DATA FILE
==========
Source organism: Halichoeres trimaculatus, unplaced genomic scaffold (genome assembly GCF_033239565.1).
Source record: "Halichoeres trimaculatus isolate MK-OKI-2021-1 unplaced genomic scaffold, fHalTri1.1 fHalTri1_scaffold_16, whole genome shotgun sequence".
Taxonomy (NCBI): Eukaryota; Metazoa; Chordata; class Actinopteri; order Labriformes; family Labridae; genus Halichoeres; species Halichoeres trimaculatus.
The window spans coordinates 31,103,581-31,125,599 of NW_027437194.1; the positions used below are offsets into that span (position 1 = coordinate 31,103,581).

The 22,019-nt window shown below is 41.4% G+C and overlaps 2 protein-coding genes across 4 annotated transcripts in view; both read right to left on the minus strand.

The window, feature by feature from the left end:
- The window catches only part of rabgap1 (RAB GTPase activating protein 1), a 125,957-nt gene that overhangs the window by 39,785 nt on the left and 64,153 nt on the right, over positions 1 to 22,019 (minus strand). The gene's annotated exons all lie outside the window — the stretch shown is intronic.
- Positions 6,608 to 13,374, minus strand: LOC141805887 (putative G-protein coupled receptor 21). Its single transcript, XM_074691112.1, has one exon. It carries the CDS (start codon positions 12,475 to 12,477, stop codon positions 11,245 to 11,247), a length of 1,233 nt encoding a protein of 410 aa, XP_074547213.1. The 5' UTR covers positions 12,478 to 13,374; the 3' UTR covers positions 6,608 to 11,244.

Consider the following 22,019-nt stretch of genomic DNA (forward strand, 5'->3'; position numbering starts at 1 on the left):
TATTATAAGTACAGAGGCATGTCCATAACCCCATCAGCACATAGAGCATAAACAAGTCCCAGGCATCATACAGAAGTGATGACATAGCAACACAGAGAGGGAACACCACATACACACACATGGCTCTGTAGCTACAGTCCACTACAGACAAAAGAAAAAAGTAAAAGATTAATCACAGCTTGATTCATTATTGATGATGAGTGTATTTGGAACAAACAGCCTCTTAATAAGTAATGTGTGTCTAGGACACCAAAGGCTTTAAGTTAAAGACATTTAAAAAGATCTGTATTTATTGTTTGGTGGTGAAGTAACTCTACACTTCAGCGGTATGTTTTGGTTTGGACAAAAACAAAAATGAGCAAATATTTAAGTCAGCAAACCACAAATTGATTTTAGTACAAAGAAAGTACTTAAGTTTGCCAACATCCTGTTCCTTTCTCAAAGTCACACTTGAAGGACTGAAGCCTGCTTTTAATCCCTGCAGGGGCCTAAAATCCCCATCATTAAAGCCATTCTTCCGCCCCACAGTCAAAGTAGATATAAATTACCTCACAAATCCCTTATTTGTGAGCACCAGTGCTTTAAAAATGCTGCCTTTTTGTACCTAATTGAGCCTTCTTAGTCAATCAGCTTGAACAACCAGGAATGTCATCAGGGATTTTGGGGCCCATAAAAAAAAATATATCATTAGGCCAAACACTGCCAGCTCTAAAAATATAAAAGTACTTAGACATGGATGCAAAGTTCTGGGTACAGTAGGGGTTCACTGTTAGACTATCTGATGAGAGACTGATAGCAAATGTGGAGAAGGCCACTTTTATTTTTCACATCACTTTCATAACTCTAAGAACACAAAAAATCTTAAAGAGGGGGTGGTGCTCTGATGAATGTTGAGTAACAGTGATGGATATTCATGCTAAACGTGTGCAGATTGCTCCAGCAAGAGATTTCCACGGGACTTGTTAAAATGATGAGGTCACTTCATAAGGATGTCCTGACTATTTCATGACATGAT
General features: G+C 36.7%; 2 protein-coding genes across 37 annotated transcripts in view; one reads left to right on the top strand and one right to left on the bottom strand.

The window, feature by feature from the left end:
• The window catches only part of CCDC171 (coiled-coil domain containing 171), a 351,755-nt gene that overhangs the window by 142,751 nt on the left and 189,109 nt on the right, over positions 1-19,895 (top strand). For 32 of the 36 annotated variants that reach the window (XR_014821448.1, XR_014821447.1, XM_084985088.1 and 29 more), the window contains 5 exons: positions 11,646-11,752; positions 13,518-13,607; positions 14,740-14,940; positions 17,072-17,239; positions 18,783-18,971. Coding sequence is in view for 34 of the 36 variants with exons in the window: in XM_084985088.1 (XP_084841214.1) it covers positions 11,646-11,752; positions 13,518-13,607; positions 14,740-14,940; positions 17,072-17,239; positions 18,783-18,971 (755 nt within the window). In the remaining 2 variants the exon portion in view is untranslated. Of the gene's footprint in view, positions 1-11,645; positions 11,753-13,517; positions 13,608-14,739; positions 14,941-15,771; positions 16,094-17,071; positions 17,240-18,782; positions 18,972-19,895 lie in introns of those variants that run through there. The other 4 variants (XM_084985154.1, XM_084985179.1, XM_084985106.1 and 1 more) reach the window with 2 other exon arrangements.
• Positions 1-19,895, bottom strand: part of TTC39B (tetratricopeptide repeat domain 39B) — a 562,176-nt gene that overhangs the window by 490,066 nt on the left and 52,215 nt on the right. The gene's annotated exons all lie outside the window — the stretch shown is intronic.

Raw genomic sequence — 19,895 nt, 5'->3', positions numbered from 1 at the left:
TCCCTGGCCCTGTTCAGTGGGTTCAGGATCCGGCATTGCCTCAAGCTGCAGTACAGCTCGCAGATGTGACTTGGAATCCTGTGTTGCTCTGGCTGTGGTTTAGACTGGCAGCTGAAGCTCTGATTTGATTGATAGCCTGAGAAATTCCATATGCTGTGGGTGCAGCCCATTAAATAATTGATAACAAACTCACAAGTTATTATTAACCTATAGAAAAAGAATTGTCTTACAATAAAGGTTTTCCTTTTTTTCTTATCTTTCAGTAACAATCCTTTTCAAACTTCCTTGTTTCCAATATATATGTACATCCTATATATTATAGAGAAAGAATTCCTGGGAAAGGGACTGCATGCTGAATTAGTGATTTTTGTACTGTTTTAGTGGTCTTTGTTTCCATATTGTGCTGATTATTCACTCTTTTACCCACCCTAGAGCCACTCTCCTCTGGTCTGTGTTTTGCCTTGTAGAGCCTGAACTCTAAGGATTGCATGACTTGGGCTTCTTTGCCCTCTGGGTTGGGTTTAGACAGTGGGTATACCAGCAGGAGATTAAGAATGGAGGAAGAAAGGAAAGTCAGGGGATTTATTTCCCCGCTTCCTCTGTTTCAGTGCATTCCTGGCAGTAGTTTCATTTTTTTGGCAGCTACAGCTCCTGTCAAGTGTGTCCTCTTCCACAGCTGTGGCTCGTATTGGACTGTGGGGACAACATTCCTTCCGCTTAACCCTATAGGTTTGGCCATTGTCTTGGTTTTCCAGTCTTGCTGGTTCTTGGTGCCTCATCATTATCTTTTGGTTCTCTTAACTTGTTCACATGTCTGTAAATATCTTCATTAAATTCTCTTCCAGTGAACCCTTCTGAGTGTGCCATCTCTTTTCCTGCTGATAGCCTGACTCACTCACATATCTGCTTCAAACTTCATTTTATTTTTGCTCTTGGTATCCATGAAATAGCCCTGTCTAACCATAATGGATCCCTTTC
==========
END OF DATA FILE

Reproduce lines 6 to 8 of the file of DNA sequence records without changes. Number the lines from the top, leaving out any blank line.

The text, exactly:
The window, feature by feature from the left end:
- The window catches only part of rabgap1 (RAB GTPase activating protein 1), a 125,957-nt gene that overhangs the window by 39,785 nt on the left and 64,153 nt on the right, over positions 1 to 22,019 (minus strand). The gene's annotated exons all lie outside the window — the stretch shown is intronic.
- Positions 6,608 to 13,374, minus strand: LOC141805887 (putative G-protein coupled receptor 21). Its single transcript, XM_074691112.1, has one exon. It carries the CDS (start codon positions 12,475 to 12,477, stop codon positions 11,245 to 11,247), a length of 1,233 nt encoding a protein of 410 aa, XP_074547213.1. The 5' UTR covers positions 12,478 to 13,374; the 3' UTR covers positions 6,608 to 11,244.